The RCTS whilst tracing its origins to Cheltenham, was active, from the earliest days, in the Midlands. From the early 1930s, there was formed, due to a reasonable number of members in this area, what was referred to as the “Birmingham Section”.
Well, the first edition of Railway News – what we now know as the RO had a very early report – in the first issue indeed, from a local member.
Mr. H. Ravenscroft (Membership No. 5) reported on a visit to Rugby MPD and noted the presence of representatives of ALL of the remaining ex-LNWR express passenger types – Claughtons, Prince of Wales and Experiment 4-6-0s, plus George V and Precursor 4-4-0s and two real collectors items – No 5158 Temeraire, a “Renown” 4-4-0 rebuilt from a Webb 4-cylinder Compound and No 5012 “John Ramsbottom”, one of the last few remaining Webb Jumbo 2-4-0s. At times like this, don’t you wish for a digital camera and a time machine? Wow!
Reading through the RO of those days, the main impression gained is that the majority of organised activities related to what we now refer to as “Outdoor Visits”, to loco sheds, stations and works – permits being easily obtained and no overbearing “jobsworths” or railway police trying to justify their existence.
In terms of activities, for example, the Birmingham Section were advertising a “comprehensive shed programme” organised by Mr. C. E. Hodgetts of Handsworth, assisted by Mr. W. Leslie Good and E. Rouch.
One thing that started in the 1930s was what was then called the Christmas Reunion – the equivalent of the current Members Weekend and Officers Conference, but then held somewhat later in the year.
Seventy five years ago, we had an energetic President of the Society, Mr. H. J. Stretton-Ward, who was one of our locals, based just down the road from Coventry, in Leamington Spa.
The first real “get-together” – the predecessor of the Christmas Reunion, run by the Birmingham Section was actually held at Mr. Stretton-Ward’s house, on 1st January 1933, needless to say, after a visit to Leamington shed and followed by a film show.
He it was, who was responsible for arranging many of the Christmas Reunions, based for quite a number of years in Leamington, usually including a visit to Leamington GWR MPD, followed by “High Tea” – now there’s a name from the past – and a film show of his cine work plus well known guest speakers, such as Claude Hamilton-Ellis, J. N. Maskelyne and O.S. Nock, to name but a few.
WW2 curtailed activities, but once the war ended, things began to happen once more. Into this brave new world, the Society picked up the reins, and got going again, no where more so than around here.
The mainspring for this was an incredible chap, called in the RO George, but when I knew him at the end of his life, Mike Page. He it was, as Secretary of the Birmingham Section, who started organising shed visits, often five or six a day and the published events programme is quite unbelievable by today’s standards – especially as they were all done by public transport.
In March 1949, at the Birmingham Section AGM, a couple of significant items:
Firstly, Mr Page complained that members were ringing up at all hours regarding Branch activities – again, some things never change, do they, as any Branch Secretary will tell you…
Second, John Gregory, who was to be an important cog in the wheel here, was taken on to the Committee, to look after the interests of the Coventry-based members.
By October, the RO contained a proposal for a meeting to be held in the Coventry area, and those interested were to contact Mr. J. T. Watts, of 63, Mickleton Road, in Earlsdon.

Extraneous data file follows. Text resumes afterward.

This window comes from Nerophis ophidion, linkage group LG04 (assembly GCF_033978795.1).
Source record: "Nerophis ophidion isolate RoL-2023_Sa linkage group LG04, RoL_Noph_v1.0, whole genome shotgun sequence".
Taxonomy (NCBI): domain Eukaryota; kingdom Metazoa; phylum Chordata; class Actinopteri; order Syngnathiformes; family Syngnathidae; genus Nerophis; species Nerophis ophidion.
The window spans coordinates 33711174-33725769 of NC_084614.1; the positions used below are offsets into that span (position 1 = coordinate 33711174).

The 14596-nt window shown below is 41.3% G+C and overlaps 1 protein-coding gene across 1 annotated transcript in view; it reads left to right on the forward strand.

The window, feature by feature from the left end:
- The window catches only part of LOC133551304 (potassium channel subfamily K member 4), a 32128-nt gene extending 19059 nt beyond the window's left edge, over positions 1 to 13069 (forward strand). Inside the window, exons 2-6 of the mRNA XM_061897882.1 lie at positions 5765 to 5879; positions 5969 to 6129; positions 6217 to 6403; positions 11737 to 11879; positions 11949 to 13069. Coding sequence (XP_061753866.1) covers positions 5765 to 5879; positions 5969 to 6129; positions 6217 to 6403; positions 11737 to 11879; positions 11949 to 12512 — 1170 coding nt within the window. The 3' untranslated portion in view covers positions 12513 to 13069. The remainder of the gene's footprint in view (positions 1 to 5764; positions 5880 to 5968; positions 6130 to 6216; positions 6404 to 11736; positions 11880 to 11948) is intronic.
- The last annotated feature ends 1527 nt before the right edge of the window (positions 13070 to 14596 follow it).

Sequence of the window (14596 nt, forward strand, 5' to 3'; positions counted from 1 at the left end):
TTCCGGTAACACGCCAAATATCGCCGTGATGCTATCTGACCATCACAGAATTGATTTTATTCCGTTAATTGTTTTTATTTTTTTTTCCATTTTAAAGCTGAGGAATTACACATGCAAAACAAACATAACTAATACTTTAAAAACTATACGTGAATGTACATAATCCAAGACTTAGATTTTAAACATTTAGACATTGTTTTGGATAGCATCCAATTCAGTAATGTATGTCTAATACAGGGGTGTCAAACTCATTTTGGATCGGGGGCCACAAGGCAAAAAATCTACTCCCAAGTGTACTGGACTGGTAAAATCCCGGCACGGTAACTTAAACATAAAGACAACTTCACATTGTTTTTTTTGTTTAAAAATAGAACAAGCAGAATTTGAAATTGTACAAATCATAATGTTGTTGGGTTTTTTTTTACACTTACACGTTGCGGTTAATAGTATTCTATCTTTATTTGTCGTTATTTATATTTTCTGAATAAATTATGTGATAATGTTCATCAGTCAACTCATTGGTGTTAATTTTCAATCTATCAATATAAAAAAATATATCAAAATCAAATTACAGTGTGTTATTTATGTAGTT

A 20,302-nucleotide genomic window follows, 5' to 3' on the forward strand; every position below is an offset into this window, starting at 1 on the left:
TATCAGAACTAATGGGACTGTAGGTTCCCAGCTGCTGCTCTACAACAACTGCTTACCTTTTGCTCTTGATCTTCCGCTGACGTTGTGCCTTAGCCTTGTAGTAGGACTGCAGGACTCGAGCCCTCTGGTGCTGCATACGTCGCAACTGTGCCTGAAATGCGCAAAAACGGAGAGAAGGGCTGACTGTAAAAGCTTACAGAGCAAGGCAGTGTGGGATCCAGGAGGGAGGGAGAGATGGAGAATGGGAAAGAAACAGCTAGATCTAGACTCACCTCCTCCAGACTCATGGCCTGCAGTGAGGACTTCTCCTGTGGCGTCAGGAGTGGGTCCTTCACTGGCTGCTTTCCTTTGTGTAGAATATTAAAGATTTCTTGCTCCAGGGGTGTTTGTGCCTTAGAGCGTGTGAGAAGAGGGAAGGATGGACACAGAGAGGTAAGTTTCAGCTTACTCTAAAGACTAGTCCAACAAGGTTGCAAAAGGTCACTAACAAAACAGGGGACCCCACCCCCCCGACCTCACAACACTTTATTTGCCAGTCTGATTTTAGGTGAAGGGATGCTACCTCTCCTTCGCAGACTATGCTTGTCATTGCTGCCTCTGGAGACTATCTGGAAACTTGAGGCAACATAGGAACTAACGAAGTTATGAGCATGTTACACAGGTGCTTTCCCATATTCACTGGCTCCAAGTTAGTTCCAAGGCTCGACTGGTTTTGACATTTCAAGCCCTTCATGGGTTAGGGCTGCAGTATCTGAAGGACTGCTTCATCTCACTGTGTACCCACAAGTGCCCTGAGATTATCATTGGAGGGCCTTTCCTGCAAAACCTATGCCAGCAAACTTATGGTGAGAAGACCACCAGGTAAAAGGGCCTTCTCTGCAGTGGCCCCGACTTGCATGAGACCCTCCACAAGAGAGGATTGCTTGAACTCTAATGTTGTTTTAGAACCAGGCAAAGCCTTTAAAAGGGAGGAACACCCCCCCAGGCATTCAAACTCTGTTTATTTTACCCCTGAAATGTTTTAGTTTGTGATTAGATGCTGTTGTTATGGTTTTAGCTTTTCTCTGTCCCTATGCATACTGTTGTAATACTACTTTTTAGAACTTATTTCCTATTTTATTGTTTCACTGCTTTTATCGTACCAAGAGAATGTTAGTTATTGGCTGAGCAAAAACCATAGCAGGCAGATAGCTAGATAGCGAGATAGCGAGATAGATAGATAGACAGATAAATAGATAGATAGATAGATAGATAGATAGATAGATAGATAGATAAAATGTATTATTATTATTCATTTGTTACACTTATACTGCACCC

Did it happen?
Well, it seems so, because 28 turned up at the King George IV Hotel, in Smithford Street, quite literally, one of the few sizeable buildings in that part of the city centre to survive relatively unscathed. It must have been judged a success because a second meeting was very quickly arranged.
Sixty years ago, a few keen types in Coventry then reckoned they could make a go of it – they are still doing so…
The 1950s came along and there were, evidently, meetings in both Birmingham and Coventry, but the impression is gained that once Mr Page had departed, for pastures new, the strength was ebbing away from Birmingham, despite there being over 2 million people living there.
Coventry meanwhile, was gaining strength and found a new home for its indoor meetings – 64 Holyhead Road – otherwise known as the G.E.C. Centre Ballroom.
Unfortunately, this venue disappeared without trace when the Coventry Ring Road was built – you can still walk up the bottom end of Holyhead Road, to No. 32, but no higher, it has a gap where the Ring Road now is and so, no No. 64, any longer.
This venue was quite a place for holding meetings, because apart from having the ballroom in its title, it also had an assortment of varying sized rooms for hire, used by a variety of organisations.
Bob Barby, our current Chairman, tells that our meetings were held in the basement, where the speaker was occasionally drowned out by the clodhopping footsteps of the dancers above.
Use of this venue went on for some years, until, as stated above, the new ring road was built, so it was pastures new, and for some time, we met in the Herbert Art Gallery and Museum, close to the city centre. As with all places, this had a feature of its own, in that the length of meetings was governed by the janitor rattling his keys if he thought we were going on too long.
After the war, many of the Christmas Reunions were held in Birmingham, usually close to New Street station. In 1953,it was held at the Central YMCA, although what the dinner, priced at 3/6d consisted of, is anybody’s guess… On many other occasions, at either the Queens Hotel, or the County Hotel. Perhaps the “hairiest” occasion, was 1974, the day after the IRA bombing in Birmingham City centre. Members attending were searched as they entered on entering, via the rear entrance.
I mentioned earlier that the Birmingham side of things was becoming less healthy and by early 1955, there was plea for informal meetings in Birmingham, with the suggested venue as the Crown Hotel , behind New Street, with no obvious agenda, but ideas were solicited.